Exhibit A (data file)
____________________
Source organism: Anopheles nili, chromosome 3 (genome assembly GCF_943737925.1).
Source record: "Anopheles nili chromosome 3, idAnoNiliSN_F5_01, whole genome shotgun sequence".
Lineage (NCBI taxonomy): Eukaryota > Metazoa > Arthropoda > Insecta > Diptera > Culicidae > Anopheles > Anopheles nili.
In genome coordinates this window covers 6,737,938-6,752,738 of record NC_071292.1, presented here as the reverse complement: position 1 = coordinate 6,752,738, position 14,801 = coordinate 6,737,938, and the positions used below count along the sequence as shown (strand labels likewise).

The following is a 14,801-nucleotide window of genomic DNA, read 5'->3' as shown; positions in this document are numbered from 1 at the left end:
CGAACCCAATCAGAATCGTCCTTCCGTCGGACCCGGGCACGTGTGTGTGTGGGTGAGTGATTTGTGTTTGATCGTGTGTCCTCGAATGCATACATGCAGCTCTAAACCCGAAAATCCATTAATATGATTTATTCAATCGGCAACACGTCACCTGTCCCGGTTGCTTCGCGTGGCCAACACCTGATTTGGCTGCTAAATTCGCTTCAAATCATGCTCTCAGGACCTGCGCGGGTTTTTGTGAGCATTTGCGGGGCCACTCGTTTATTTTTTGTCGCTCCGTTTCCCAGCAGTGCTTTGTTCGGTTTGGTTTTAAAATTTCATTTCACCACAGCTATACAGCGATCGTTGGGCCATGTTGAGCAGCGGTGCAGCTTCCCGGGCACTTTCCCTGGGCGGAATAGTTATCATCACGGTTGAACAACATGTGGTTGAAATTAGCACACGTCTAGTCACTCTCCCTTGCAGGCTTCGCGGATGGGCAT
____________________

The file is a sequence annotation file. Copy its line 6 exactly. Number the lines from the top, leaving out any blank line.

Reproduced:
CGAACCCAATCAGAATCGTCCTTCCGTCGGACCCGGGCACGTGTGTGTGTGGGTGAGTGATTTGTGTTTGATCGTGTGTCCTCGAATGCATACATGCAGCTCTAAACCCGAAAATCCATTAATATGATTTATTCAATCGGCAACACGTCACCTGTCCCGGTTGCTTCGCGTGGCCAACACCTGATTTGGCTGCTAAATTCGCTTCAAATCATGCTCTCAGGACCTGCGCGGGTTTTTGTGAGCATTTGCGGGGCCACTCGTTTATTTTTTGTCGCTCCGTTTCCCAGCAGTGCTTTGTTCGGTTTGGTTTTAAAATTTCATTTCACCACAGCTATACAGCGATCGTTGGGCCATGTTGAGCAGCGGTGCAGCTTCCCGGGCACTTTCCCTGGGCGGAATAGTTATCATCACGGTTGAACAACATGTGGTTGAAATTAGCACACGTCTAGTCACTCTCCCTTGCAGGCTTCGCGGATGGGCAT